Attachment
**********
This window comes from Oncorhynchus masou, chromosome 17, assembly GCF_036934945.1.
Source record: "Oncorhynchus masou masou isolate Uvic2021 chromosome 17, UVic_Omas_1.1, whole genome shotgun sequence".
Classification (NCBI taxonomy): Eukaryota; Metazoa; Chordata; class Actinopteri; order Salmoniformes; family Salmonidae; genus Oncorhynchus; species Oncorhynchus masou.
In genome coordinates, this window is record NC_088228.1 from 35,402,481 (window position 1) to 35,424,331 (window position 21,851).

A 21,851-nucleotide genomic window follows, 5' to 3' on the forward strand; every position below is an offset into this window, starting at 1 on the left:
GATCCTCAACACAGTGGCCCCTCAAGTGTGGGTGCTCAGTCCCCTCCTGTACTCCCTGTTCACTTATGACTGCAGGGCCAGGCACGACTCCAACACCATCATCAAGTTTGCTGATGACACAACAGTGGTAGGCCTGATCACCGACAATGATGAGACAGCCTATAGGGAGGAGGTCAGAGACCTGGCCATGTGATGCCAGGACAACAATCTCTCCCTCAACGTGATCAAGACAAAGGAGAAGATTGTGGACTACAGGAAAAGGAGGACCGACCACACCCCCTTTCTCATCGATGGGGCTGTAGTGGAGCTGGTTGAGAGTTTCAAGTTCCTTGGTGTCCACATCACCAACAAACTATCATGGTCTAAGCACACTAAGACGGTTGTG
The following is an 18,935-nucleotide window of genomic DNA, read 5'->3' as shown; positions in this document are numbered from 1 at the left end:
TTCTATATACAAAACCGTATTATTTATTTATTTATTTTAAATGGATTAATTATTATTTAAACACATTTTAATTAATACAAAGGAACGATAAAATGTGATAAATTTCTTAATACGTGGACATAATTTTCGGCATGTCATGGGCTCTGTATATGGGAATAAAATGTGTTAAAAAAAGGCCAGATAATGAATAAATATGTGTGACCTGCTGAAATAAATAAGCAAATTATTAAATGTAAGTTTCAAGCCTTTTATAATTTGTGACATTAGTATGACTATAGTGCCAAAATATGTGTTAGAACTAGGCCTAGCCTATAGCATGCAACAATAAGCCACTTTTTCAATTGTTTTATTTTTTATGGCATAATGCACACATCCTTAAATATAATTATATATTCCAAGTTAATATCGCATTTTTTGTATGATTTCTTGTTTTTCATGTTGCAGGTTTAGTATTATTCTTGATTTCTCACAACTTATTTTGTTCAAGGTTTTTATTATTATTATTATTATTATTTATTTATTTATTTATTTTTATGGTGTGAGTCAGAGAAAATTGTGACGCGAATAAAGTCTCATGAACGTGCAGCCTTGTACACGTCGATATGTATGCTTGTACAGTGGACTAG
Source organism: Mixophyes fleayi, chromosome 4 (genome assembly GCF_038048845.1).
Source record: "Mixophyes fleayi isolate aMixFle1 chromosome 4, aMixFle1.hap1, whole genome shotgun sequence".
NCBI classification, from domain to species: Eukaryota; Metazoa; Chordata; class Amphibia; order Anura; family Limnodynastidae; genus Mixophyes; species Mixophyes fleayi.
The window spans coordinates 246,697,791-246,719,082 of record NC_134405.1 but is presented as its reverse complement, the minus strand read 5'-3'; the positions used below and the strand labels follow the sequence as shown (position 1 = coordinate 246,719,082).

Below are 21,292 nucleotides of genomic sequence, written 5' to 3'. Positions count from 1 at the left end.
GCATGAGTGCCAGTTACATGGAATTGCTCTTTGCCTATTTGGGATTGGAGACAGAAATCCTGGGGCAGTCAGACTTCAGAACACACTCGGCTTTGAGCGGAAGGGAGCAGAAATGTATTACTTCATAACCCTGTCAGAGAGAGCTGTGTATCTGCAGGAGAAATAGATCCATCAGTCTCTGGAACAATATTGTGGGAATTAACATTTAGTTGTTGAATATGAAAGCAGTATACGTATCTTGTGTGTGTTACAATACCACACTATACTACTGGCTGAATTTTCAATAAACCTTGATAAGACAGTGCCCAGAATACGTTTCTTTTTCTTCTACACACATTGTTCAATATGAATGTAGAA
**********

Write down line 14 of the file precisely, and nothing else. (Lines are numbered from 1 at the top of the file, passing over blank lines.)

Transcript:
GCATGAGTGCCAGTTACATGGAATTGCTCTTTGCCTATTTGGGATTGGAGACAGAAATCCTGGGGCAGTCAGACTTCAGAACACACTCGGCTTTGAGCGGAAGGGAGCAGAAATGTATTACTTCATAACCCTGTCAGAGAGAGCTGTGTATCTGCAGGAGAAATAGATCCATCAGTCTCTGGAACAATATTGTGGGAATTAACATTTAGTTGTTGAATATGAAAGCAGTATACGTATCTTGTGTGTGTTACAATACCACACTATACTACTGGCTGAATTTTCAATAAACCTTGATAAGACAGTGCCCAGAATACGTTTCTTTTTCTTCTACACACATTGTTCAATATGAATGTAGAA